U.S., Russian military leaders meet to discuss future joint operations
Fifteen years ago, it would have been hard to imagine regular meetings between Russian and American military leaders to discuss joint operations.
A few years ago, such discussions wouldn’t have happened in Stuttgart, Germany. But last week’s working group meeting between 0-6 level officers from the two countries proves that times have changed.
“I think it’s safe to say that the level of trust and transparency has grown dramatically,” said Army Lt. Col. Rosemarie Warner, chief of the Russia Ukraine Eurasia branch for the plans and policy division at U.S. European Command.
Now, if only the airlines could manage to get the Russians’ luggage to Germany on time and in good shape.
“Not only did [the bags] arrive late, but everything was broken,” said Navy Cmdr. Denise Newell, who works the Russia desk for the division.
Luckily, Warner said, the Russians had some time to unwind before the meetings got under way later in the week. Because then it was time for serious business.
It’s a routine that’s pretty well established, despite the fact EUCOM has been charged with the meetings only since Russia became a part of the command’s responsibilities in 2002.
Representatives from the two countries gather twice yearly for long-range planning on opportunities for the two countries to work together. That would include officer exchange programs — not for prisoners as during the Cold War, but for postings in each other’s militaries — and exercises. One such exercise, Torgau 2004, was held outside of Moscow earlier in May and featured elements of the Southern European Task Force (Airborne) and the 7th Army Training Command working with Russian counterparts.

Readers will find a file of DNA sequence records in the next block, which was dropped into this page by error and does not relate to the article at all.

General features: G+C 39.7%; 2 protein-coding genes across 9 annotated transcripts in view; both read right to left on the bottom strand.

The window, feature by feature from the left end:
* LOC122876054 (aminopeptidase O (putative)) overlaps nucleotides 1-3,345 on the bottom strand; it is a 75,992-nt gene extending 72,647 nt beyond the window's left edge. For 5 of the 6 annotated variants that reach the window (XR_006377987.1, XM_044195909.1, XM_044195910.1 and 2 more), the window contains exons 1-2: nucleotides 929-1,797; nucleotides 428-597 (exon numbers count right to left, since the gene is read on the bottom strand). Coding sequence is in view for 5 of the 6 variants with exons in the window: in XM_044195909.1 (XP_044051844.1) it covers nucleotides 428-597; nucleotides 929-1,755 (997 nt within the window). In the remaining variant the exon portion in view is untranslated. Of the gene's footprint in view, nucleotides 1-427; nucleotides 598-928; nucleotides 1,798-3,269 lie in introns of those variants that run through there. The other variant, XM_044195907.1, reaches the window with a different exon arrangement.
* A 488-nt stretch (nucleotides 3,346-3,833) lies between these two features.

Warner said each side takes a list of activities it would like to have its former adversary participate in during the next year. When ideas and timetables coincide, events are scheduled. Other times, other approval or research is needed. That's one reason for the two meetings each year. The next one is scheduled for September in Moscow.
Newell said there were a lot of similar proposals last week.
“We were able to color a lot of them green,” she said, meaning that they’re now on the calendar.
Col. Michael Anderson, the Europe division chief of plans and policy for EUCOM, hosted the gathering this year. Each side traditionally sends eight to 10 representatives.
Warner said it went pretty much like it always does, with the parties warming up to each other as the meetings progressed.
“Any time you have two groups of people who come from such different backgrounds … sometimes, something seems so simple, but it isn’t,” he said.
That’s partially because instantaneous interpretation is needed. Most of the Russians don’t speak much English. Most of the Americans don’t speak much Russian.
But Warner said the meetings appeared to end on a high note.
“They go away happy and we go away happy and look forward to the next time,” she said.
With plans to take as much carry-on luggage as possible, of course.